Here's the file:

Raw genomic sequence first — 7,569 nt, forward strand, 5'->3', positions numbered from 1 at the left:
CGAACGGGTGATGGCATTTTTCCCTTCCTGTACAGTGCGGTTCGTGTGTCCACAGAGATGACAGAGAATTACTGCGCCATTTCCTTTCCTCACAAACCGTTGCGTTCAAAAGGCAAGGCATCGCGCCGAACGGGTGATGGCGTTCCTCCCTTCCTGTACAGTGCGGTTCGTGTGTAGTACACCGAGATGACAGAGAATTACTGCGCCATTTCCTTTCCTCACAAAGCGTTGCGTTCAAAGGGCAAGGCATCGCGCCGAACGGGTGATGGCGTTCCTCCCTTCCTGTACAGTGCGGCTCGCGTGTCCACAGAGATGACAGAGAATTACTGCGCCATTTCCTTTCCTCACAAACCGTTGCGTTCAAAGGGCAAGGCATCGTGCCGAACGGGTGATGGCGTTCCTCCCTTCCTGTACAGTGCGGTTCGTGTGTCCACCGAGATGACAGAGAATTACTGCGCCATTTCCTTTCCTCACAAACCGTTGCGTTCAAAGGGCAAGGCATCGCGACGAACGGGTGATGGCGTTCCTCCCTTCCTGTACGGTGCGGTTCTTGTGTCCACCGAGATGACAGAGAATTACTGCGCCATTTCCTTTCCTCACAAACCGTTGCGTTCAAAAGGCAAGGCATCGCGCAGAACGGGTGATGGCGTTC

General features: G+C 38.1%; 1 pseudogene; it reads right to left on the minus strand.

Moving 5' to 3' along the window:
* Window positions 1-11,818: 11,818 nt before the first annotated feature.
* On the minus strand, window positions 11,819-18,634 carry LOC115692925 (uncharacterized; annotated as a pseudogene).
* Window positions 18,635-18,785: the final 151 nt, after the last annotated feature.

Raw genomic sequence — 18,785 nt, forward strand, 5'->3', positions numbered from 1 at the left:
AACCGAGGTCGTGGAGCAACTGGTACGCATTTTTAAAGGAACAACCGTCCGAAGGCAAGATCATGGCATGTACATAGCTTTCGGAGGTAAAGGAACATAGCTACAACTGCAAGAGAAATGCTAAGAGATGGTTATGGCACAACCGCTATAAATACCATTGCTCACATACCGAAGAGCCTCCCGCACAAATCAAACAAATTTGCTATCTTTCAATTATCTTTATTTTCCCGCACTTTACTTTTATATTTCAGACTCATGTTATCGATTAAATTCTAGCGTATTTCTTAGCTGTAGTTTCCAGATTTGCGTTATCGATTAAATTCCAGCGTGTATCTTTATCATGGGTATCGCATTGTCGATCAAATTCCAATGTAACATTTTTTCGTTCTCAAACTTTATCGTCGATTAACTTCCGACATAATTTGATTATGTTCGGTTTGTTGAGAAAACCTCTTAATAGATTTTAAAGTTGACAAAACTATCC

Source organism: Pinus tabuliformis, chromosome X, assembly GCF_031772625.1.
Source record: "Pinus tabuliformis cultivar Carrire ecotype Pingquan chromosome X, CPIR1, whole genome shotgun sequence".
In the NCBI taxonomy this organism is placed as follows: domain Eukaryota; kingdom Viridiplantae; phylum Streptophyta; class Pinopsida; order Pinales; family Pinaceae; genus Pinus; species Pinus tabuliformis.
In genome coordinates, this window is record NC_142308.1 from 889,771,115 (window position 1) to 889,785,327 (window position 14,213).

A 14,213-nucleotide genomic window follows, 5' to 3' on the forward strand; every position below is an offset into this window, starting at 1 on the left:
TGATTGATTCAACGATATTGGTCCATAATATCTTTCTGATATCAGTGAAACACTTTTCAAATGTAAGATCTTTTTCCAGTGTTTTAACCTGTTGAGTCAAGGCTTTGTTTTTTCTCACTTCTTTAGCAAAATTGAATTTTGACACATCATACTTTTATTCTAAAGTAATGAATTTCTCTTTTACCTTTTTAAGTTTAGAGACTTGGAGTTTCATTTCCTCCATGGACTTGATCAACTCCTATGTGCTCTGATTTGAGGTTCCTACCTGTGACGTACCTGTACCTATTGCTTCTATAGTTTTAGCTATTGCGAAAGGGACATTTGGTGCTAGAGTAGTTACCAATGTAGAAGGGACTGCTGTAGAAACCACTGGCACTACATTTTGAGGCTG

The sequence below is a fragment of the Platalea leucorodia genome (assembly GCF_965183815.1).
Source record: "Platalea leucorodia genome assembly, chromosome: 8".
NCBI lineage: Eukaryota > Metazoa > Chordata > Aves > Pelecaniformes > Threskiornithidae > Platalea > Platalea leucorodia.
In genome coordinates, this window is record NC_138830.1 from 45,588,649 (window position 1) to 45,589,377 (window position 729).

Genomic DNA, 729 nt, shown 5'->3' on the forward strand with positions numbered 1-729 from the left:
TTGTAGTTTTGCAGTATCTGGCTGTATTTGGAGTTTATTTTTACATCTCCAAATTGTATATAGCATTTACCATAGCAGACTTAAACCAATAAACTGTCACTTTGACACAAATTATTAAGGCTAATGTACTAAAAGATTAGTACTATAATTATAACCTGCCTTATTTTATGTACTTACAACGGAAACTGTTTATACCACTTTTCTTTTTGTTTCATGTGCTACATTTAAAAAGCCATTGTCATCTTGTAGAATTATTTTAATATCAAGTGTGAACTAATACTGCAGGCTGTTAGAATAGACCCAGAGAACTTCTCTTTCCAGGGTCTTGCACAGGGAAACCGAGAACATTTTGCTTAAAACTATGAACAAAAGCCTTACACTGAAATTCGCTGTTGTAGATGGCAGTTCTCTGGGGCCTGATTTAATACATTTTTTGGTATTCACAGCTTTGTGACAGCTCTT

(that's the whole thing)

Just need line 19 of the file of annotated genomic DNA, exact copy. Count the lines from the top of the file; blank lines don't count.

In genome coordinates, this window is record NC_138830.1 from 45,588,649 (window position 1) to 45,589,377 (window position 729).